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Carnegie historical society is all in the (McGrogan) family

| Wednesday, April 3, 2013, 9:01 p.m.
Randy Jarosz | For The Signal Item
Dan McGrogan stepped in as president of the Historical Society of Carnegie in June, taking over the role his mother, Marcella McGrogan, held for years. He is holding a plaque that signifies the building's status as a National Historical Landmark.
Randy Jarosz | For The Signal Item
Dan McGrogan says his first order of business as president of the Historical Society of Carnegie is to stabilize the organization and 'keep it sustainable.'

Dan McGrogan spent years on the periphery of the Historical Society of Carnegie by helping as a contributor and whenever his mother, co-founder and president Marcella McGrogan, needed an extra hand.

But when the time came for his mother to step down, McGrogan took the lead role.

McGrogan stepped in as the organization's president in January and took over the role his mother held for years. His father, society co-founder Dan McGrogan Sr., died in 1999.

“My parents have been involved for years and years and years, since the start,” said the younger McGrogan, 63. “My mother's 88 and couldn't continue to run the organization, and there's not a lot of volunteers. We've kind of lost some of that generation of volunteers. I've stepped in to see if we can revitalize it, keep it going.”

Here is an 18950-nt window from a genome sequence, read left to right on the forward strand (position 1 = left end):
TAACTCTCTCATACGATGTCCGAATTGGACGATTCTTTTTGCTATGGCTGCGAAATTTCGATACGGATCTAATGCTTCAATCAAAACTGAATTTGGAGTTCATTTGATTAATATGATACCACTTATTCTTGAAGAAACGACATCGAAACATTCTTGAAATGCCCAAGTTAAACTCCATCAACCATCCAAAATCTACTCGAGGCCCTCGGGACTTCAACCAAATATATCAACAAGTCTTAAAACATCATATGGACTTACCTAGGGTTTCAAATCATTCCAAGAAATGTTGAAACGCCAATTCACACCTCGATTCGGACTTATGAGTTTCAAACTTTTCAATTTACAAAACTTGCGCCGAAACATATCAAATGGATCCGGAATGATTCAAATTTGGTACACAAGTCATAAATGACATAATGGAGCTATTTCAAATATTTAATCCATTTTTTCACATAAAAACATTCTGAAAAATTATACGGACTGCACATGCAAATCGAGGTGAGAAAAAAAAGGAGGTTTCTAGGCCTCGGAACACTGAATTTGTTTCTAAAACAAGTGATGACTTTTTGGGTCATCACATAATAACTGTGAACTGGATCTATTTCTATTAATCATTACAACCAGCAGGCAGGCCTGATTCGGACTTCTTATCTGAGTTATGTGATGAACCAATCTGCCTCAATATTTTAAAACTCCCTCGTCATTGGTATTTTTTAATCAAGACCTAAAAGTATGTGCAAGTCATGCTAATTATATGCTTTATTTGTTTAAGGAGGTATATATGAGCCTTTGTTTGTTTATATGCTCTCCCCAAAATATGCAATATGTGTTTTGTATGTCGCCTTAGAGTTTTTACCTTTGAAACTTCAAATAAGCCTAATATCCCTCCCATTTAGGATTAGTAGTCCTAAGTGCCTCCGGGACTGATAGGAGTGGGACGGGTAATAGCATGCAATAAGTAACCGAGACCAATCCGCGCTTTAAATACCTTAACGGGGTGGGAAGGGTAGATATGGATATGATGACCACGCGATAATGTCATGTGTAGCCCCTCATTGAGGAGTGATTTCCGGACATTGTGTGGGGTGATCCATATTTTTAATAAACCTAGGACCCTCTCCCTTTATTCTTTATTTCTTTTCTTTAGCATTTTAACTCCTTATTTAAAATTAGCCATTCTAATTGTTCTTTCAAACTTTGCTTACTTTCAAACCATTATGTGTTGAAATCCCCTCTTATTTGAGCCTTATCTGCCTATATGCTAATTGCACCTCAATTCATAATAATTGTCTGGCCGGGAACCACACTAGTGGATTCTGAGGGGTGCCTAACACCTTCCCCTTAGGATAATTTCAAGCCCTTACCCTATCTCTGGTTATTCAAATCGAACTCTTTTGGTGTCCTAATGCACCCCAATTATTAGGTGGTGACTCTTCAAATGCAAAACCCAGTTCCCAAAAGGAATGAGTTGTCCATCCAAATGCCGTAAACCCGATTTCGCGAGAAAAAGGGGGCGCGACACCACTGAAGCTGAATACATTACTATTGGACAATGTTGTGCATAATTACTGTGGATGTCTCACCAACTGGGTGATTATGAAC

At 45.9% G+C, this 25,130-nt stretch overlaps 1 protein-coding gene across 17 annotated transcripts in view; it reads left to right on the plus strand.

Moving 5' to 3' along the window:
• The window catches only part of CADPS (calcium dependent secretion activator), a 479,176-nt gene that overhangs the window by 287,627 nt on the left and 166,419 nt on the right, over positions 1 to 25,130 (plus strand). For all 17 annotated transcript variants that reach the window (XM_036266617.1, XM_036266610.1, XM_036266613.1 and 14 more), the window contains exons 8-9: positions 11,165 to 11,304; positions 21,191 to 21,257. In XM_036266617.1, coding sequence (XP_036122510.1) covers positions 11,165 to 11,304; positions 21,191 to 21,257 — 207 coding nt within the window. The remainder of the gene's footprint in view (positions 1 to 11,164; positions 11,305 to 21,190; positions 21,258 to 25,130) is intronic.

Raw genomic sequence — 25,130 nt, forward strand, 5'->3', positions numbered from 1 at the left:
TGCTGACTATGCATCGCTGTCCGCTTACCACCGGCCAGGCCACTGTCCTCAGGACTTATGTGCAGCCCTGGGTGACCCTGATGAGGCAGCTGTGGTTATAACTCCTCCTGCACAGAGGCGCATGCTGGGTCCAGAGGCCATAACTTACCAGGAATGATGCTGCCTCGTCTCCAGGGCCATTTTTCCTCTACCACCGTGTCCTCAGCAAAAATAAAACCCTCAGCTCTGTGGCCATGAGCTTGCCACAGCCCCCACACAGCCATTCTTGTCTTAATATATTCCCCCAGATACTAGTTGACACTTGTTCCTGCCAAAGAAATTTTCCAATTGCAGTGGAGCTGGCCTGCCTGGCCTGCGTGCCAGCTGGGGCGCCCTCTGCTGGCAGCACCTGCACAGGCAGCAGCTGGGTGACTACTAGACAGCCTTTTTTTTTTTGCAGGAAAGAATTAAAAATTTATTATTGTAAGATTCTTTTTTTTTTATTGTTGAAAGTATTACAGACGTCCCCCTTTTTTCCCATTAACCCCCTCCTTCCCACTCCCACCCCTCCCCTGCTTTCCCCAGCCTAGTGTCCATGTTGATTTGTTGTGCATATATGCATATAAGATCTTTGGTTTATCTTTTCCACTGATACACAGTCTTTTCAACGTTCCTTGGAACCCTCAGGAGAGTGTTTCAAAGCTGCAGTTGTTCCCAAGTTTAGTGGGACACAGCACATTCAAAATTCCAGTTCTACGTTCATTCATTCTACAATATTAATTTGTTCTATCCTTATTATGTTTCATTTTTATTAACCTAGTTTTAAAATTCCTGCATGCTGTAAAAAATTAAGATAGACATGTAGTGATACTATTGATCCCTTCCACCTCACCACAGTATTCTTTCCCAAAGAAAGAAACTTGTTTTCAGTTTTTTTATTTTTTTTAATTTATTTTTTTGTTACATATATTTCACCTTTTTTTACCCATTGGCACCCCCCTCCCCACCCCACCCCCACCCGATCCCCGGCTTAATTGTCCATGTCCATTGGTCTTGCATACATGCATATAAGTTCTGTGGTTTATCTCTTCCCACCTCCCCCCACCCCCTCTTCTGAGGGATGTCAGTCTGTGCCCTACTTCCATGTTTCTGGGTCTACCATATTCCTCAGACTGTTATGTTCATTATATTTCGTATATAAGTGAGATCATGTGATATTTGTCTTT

The historical society began in 1988 and helped in the planning of the borough's centennial in 1994. In recent years, however, the organization has struggled with finances.

A main issue is the headquarters at 1 West Main St., where the society moved in 1998. The four-story structure originally opened in 1897, but the upper floors need extensive renovation.

The building was recently recognized with a plaque from the Pittsburgh History and Landmark Foundation.

The plaque recognizes the building for its architectural significance as part of Western Pennsylvania's heritage. The designation differs from National Historic Landmarks, which are awarded by the U.S. Department of the Interior and recognize places for their significance as part of the United States' heritage.

“The building's over 100 years old, and they had to come out and verify that it was a historical landmark,” said Frank McGrogan, Dan McGrogan's brother and a member of the organization.

Dan McGrogan said the building's biggest need is a new roof, a problem “for the whole time the society's been here.”

However, his immediate focus is on stabilizing the organization and keeping it sustainable. He said the society has about eight active volunteers, a number he said needs to reach 50 for the organization to be successful. The organization has 130 members, many of whom live out of town.

“You hate to just shut the door,” McGrogan said. “My goal is just to try to get it up and running right (with) enough volunteers.”

In order to pay operating expenses, McGrogan is looking into fundraisers. Some of the proceeds from the Carnegie Democratic Club's May 5 pancake breakfast will benefit the historical society.

He also hopes to get the community interested in the historical society by holding an essay contest for students at Carnegie Elementary.

“The town has changed a lot,” McGrogan said. “From what I've heard talking to people, it's coming through somewhat of a revitalization, and it's needed. But even in that, you need to remember your history. Hopefully, we'll be here to help do that.”

Doug Gulasy is a staff writer for Trib Total Media. He can be reached at 412-380-8527 or dgulasy@tribweb.com.

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